The media have engaged in a witch-hunt. Not because the 20-year-old ex-Athletico goalkeeper has made a handful of errors since the start of the season, but because they simply don’t want him to excel with the Red Devils. They want to destroy him.
Not only are we spectators of weekly football matches, we have become spectators somewhere in the neighborhood of a Hitchcock film.
In an article on the ESPNsoccernet site, where Ferguson made his accusations against the media, he defended his keeper by saying, “There is a lot that he (De Gea) has had to deal with and he’s showing a lot of composure. He is 20 and coming into a country where he doesn’t know the culture, he doesn’t speak English…” Spot on.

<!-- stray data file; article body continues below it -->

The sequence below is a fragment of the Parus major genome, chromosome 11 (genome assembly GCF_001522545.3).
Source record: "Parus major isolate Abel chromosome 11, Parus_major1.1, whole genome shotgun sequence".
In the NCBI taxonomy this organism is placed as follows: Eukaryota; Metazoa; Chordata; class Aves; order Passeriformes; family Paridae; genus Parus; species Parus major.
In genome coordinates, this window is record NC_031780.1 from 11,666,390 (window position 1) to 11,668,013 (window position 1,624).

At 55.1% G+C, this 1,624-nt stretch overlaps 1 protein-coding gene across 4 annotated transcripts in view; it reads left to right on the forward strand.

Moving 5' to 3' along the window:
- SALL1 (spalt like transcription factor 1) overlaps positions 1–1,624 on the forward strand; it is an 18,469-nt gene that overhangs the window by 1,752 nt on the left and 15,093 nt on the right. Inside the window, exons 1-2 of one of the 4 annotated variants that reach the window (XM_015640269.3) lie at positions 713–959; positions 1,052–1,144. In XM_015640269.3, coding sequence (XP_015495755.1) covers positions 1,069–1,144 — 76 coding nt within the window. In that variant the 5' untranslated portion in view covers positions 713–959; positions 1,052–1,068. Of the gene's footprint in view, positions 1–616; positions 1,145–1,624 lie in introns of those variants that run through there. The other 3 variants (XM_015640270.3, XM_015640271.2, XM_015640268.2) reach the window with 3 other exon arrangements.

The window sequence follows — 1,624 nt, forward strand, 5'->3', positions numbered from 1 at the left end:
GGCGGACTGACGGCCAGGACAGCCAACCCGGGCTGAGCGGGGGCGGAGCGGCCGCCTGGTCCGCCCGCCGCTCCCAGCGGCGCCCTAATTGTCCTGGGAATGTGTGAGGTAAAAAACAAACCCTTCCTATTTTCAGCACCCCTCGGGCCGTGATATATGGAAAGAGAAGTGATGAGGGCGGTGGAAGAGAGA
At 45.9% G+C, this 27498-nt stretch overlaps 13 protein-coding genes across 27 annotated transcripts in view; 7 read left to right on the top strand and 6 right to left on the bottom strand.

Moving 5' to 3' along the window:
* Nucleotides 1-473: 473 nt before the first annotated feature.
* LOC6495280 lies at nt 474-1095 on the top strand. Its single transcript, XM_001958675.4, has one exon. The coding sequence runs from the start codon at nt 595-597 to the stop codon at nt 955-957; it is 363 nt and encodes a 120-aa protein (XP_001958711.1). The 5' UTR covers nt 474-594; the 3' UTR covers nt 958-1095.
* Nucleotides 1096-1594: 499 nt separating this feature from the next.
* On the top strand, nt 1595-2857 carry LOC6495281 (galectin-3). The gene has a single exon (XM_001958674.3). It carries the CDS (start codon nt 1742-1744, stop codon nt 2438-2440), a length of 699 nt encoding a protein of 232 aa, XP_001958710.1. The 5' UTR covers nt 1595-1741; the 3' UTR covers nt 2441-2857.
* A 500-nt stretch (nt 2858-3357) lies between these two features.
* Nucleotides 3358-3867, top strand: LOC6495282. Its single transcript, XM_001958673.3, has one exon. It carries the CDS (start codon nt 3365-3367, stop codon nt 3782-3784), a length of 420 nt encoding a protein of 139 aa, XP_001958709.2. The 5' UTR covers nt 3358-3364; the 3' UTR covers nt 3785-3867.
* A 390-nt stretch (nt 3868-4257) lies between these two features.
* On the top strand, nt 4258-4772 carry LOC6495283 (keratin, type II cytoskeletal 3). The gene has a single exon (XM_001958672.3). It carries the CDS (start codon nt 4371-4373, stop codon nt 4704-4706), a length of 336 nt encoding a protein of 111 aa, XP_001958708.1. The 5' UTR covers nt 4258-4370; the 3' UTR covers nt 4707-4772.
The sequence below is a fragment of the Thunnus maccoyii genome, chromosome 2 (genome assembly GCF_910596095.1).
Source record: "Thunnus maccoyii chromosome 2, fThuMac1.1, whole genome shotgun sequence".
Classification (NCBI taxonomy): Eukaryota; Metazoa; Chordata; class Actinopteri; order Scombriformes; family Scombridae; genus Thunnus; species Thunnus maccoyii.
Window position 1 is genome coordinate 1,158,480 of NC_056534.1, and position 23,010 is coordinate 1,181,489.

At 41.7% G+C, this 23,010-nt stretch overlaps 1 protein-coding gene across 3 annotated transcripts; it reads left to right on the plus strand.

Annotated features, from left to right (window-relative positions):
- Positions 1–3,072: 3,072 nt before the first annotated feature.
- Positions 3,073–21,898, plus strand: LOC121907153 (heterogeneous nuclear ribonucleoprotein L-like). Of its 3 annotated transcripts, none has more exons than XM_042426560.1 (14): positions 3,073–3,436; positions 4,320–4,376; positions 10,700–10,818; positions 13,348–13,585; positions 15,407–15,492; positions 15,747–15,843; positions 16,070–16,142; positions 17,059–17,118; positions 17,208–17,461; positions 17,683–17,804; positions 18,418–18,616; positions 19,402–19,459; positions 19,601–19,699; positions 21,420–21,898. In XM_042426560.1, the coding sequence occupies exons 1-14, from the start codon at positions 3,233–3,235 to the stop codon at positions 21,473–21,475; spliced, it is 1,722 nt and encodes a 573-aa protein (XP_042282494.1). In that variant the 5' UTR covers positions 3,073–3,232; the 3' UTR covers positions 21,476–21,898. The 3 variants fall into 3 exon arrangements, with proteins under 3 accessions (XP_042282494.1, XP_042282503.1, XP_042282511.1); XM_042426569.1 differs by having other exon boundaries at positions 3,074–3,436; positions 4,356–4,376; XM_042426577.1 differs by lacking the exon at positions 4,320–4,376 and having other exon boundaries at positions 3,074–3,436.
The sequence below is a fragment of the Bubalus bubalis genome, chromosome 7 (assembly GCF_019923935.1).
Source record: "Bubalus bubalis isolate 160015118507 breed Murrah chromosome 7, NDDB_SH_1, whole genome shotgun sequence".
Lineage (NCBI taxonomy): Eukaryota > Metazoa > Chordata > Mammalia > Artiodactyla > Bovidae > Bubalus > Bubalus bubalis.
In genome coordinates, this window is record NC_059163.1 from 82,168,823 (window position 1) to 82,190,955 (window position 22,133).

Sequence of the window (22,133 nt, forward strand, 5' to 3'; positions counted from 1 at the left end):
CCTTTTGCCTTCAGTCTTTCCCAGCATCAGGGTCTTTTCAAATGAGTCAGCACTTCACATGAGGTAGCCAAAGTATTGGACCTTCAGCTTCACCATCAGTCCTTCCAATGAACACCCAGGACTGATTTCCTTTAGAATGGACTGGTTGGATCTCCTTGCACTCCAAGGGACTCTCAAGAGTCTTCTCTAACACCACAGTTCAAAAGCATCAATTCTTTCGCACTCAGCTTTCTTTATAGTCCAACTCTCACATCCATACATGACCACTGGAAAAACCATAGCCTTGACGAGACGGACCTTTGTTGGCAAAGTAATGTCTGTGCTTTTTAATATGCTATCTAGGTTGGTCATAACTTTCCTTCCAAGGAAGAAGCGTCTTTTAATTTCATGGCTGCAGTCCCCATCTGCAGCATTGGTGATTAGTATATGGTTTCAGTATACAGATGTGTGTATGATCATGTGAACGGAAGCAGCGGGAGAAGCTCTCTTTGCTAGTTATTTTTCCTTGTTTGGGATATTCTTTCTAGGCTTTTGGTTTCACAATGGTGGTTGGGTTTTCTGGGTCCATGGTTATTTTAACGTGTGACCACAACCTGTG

The glitch is this: if what Ferguson stated is true, then why is he accusing the media of player assassination?
Ferguson admitted that De Gea is having a problem adjusting. The media are not having a problem with that. They are simply stating what Ferguson stated. That De Gea’s debut was unconvincing. It was. That the talented team of Manchester United, aside from the keeper, are what carried them through. They did.
The media are watching football matches. They are reporting on what they believe to be facts.
Could it be that Ferguson has been slipped a shot of self-doubt while trying to shape a new player into an experienced one? Or that he’s guilty of having made the wrong purchase when shopping for Van der Sar’s replacement?
The pressure for De Gea to perform does not appear to be as weighty as the pressure Ferguson has placed on himself. And I don’t blame him—in recent months previously lauded managers have been axed.
But Alex Ferguson is highly unlikely to make any disappearing act—as for his pride, well, that may be a different story.